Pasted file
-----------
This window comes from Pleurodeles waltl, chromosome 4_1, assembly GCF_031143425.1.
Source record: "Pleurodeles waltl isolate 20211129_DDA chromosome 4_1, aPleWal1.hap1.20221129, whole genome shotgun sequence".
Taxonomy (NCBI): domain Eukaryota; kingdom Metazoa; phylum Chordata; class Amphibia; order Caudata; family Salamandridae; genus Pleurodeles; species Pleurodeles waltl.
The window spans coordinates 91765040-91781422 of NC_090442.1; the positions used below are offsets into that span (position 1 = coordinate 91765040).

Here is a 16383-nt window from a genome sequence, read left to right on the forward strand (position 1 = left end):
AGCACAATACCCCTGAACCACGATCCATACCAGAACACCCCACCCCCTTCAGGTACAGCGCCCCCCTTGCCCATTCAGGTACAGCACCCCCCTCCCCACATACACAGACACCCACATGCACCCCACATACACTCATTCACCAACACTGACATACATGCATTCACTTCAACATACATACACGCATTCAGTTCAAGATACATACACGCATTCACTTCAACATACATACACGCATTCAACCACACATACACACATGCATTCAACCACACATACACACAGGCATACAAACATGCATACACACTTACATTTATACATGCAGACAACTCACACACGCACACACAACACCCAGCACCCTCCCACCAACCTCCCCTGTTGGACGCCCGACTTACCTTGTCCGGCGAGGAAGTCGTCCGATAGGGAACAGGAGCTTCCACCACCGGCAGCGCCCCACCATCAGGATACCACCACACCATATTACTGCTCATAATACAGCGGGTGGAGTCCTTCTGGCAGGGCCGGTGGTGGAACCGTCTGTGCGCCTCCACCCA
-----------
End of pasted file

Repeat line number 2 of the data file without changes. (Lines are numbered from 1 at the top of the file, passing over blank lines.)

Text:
Source record: "Pleurodeles waltl isolate 20211129_DDA chromosome 4_1, aPleWal1.hap1.20221129, whole genome shotgun sequence".